What’s next for open data?

What’s next for open data?

Since the White House issued its open data policy in May 2013, federal agencies and state and local governments have been scrambling to make information more publicly available. The results this year were mixed, leading the Brookings Institute to question whether the initiative is useful or merely a data dump.

“Agencies at all levels of government are investing in open data programs, but there is little research on the utility of these programs in terms of increasing transparency, collaboration or participation,” wrote Kevin Desouza, a nonresident senior fellow of government studies at the institute’s Center for Technology Innovation, and Kendra Smith, a doctoral candidate at Arizona State University, in a recent blog post.

“Large variation in open data policies makes such evaluations extremely complicated. Apples-to-apples comparisons of open data policies are difficult because federal, state and local level governments have distinctive operational and infrastructural constraints.”

Although some government entities are opening data only to adhere to mandates, many are working to make it useful, said Kin Lane, an application programming interface (API) evangelist.

“I think it is a line item that agencies do check and say, ‘Hey, we did it and get off our backs.’ But when you actually look, it’s not all it should be, so that is a problem,” Lane said. “But there are, I would say, an equal number of agencies who are committed to it and understand that it takes quality data and several iterations before people will do anything with it.”

Lane pointed to the Education Department’s Free Application for Federal Student Aid program as a success story. It’s also an interagency effort because Education officials are working with the Internal Revenue Service and the White House.

“They didn’t know about open data or APIs, really, and then the White House stepped in and said, ‘Hey, we need to make students’ financial data more accessible to help people through the financial aid process.”  

The program needed the IRS to be more open so that students could more easily access their parents’ earnings information, Lane said. So the IRS launched a transcript application that lets people “put in their Social Security number and download the transcript, so it’s an open data step for the IRS.”

At the state and local levels, officials are also starting to see the benefits of open data, and that was a game changer in 2014.

“I think that was the tipping point at the municipal level.” Open data is not just a nice-to-have; it’s critical, Lane said. “We’re getting past that honeymoon period.”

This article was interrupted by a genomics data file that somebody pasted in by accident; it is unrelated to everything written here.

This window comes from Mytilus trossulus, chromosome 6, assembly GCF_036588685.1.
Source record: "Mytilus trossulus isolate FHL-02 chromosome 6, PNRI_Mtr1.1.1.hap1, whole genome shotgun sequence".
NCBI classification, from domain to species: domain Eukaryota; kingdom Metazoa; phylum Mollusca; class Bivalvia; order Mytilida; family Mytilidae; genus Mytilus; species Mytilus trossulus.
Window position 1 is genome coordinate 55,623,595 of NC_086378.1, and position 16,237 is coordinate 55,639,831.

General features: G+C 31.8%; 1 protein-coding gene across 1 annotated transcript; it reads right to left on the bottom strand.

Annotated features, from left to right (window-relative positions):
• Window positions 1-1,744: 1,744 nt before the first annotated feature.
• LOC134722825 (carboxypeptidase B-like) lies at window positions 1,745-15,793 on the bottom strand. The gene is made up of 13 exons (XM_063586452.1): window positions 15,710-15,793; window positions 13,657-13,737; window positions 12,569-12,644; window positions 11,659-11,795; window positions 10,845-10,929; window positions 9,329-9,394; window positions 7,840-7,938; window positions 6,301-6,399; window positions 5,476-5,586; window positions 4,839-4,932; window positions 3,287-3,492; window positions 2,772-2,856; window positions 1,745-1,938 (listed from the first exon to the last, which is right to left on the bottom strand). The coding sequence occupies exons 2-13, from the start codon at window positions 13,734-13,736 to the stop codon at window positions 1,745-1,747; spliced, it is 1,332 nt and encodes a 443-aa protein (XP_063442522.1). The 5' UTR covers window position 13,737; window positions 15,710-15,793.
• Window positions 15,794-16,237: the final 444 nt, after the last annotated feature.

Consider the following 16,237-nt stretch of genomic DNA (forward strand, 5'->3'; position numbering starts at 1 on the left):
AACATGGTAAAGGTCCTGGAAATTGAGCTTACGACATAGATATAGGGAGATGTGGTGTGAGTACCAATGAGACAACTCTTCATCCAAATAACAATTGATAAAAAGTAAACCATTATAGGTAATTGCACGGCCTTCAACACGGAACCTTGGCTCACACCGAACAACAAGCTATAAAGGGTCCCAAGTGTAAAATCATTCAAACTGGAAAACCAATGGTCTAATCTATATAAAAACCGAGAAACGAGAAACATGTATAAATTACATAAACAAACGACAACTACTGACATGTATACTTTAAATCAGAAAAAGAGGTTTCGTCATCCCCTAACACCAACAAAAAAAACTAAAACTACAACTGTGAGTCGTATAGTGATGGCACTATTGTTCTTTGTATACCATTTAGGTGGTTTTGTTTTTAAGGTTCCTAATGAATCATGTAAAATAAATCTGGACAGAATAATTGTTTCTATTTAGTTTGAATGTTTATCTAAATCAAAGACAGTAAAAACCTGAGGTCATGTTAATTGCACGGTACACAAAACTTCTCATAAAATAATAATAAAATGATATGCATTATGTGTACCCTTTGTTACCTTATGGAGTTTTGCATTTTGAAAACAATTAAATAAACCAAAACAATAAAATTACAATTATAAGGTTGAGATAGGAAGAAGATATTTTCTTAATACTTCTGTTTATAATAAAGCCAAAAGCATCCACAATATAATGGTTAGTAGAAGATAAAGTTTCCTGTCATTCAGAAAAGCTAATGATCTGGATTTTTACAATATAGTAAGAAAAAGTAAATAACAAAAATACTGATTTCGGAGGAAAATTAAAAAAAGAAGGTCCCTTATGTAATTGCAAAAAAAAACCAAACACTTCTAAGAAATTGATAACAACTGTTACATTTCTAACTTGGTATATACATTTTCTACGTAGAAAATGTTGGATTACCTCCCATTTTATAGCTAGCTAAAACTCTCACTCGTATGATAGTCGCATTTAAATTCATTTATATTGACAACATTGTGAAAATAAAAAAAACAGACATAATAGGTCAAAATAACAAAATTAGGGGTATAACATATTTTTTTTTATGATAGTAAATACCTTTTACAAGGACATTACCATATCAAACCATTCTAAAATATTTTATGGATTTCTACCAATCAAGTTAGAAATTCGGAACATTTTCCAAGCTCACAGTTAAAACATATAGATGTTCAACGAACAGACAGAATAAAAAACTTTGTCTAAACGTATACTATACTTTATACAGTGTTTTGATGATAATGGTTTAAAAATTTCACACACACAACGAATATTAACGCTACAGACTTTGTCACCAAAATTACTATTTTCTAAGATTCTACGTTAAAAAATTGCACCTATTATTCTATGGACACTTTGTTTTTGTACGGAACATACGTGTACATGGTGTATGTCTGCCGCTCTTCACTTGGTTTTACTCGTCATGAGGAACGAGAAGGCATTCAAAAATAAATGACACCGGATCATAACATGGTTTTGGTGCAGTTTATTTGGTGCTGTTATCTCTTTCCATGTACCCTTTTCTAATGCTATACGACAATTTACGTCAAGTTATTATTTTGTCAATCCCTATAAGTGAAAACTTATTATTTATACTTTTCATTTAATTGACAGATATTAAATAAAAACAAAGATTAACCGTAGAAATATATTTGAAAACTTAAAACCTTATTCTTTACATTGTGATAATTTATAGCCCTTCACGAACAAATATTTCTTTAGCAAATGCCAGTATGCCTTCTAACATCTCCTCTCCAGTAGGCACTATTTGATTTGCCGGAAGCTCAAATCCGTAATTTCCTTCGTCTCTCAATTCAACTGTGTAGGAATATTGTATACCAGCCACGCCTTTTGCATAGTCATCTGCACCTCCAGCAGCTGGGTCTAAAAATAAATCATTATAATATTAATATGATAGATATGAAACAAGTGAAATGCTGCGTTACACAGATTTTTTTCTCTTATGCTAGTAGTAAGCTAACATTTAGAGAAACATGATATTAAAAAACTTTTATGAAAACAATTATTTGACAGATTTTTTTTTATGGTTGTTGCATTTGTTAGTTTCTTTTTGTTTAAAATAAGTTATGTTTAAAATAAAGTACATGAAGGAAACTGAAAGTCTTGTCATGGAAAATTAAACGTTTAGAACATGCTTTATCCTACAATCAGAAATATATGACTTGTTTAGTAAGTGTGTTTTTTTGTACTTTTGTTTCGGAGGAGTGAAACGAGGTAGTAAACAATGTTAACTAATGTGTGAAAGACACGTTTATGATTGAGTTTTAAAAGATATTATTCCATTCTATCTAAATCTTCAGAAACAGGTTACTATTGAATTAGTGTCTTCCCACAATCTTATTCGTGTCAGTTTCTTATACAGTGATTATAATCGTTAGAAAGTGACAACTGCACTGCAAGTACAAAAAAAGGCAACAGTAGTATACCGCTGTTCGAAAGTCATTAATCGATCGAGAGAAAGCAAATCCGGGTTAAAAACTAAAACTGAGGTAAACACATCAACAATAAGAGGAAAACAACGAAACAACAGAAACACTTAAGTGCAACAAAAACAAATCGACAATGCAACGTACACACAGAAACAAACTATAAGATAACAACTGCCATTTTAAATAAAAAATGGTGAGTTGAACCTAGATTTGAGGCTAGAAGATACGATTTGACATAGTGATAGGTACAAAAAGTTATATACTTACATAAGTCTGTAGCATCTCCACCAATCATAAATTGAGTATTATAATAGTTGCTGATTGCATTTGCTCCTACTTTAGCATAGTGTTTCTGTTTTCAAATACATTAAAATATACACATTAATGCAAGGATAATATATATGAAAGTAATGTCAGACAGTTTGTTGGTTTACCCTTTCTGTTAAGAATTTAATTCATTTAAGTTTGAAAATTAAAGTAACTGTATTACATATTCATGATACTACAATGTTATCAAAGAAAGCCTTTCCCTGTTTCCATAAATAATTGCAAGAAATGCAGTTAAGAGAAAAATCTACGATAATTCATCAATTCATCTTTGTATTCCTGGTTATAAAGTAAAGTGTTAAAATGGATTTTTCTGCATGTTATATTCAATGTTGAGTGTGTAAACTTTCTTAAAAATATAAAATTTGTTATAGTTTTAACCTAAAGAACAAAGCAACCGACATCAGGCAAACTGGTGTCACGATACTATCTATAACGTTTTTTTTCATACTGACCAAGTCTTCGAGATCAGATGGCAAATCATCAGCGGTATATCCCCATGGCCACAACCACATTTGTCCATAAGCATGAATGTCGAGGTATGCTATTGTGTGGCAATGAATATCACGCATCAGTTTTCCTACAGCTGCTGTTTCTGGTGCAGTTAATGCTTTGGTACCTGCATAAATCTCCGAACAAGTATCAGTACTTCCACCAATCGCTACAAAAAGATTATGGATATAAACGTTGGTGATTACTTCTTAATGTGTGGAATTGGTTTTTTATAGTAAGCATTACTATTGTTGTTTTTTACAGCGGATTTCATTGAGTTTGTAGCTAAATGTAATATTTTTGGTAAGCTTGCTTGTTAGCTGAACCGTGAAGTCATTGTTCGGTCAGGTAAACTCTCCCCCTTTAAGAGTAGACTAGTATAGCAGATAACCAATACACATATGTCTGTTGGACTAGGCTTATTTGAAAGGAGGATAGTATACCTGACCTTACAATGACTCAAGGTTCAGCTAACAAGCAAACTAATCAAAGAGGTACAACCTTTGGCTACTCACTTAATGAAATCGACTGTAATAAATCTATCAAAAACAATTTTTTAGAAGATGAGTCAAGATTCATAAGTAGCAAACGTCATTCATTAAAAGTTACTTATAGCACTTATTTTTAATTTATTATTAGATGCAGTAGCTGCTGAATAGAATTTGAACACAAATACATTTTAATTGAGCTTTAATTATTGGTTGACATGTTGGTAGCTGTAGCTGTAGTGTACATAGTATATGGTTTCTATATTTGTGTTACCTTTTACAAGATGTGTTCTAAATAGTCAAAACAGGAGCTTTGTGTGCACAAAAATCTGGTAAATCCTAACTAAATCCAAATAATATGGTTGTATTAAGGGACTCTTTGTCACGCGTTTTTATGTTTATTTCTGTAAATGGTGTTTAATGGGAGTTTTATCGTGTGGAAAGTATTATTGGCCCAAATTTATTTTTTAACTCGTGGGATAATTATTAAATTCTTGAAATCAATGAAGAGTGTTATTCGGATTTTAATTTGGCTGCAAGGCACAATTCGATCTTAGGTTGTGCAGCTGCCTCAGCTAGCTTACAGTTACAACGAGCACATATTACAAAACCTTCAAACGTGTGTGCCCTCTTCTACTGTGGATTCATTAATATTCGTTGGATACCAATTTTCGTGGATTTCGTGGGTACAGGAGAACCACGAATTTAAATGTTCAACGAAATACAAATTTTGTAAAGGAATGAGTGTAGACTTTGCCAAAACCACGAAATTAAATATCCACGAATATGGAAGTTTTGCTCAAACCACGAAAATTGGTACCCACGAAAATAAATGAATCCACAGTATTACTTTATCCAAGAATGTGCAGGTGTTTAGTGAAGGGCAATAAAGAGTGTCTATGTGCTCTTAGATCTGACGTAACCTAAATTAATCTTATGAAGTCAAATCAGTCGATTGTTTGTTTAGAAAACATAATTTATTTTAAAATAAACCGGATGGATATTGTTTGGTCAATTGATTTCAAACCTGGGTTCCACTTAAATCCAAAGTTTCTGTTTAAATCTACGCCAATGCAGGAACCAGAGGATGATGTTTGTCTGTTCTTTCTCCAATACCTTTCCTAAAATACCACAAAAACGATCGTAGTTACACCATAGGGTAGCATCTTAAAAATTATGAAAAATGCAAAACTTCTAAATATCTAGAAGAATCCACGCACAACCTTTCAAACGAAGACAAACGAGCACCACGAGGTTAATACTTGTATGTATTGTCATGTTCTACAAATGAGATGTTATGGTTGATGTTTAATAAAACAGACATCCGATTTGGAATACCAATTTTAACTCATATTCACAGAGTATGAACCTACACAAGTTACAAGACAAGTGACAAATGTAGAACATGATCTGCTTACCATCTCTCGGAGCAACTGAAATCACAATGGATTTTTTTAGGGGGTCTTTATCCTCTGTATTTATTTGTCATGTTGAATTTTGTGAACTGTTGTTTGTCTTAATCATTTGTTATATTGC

Open data is a good thing, but providing context is better, said Ashley Fruechting, director of strategic initiatives at Vision Internet, a government website developer, and officials are starting to see that they don’t have to open every data set they have to enable changes.

“There have been some agencies who have jumped on open data and opened data sets without a really clear understanding of what the citizens were supposed to do with the information, so in that case, I would agree with the [Brookings] assessment,” Fruechting said. But there are many agencies that have come up with applications that provide a lens through which the data becomes meaningful, she said. “I think that’s the critical difference.”

Officials should prioritize data that has a logical application and make sure they have a goal for opening this information. “They need to ask, ‘What do we hope residents will learn by looking at this information?’” she said. Then they must be very thoughtful in how the data is released in order to “make sure that the resident isn’t the one having to connect all of those dots.”

In opening data, government must also consider who’s using it and how it’s being used, said Angela Fultz Nordstrom, a vice president at the National Information Consortium, an e-government services provider. For instance, a researcher who wants to build a new product needs raw data, while a typical resident wouldn’t know what to do with that. But government can deliver to both groups. “I think that technology is going to continue to help that,” Nordstrom said.

APIs help bridge that knowledge gap by letting users work with information without having to be developers, Lane said. Yet, the open data movement suffers from a lack of APIs, he said.

“Turning new data sets into APIs and making them more usable and accessible ensures people are going to build more interesting things with them. I see a lot of people moving beyond open data and moving just APIs into that toolbox. I think 2015 and ’16 we’re going to see a lot more of that.”

Citizens need to take more of the effort into their own hands and demand more openness from government, he added.

 “This isn’t just a geeks issue or an open data geeks issue or a federal, state, city or agency thing,” Lane said. “This is something everyone should think about.”

About the Author

Stephanie Kanowitz is a freelance writer based in northern Virginia.

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Reader Comments

Thu, Dec 11, 2014 Dennis D. McDonald http://www.ddmcd.com

Agreed, "open data" programs vary widely in terms of what is useful. See the following examples from my own website: Data.gov: http://www.ddmcd.com/evolution.html USAID: http://www.ddmcd.com/usaid.html NOAA: http://www.ddmcd.com/interfaces.html

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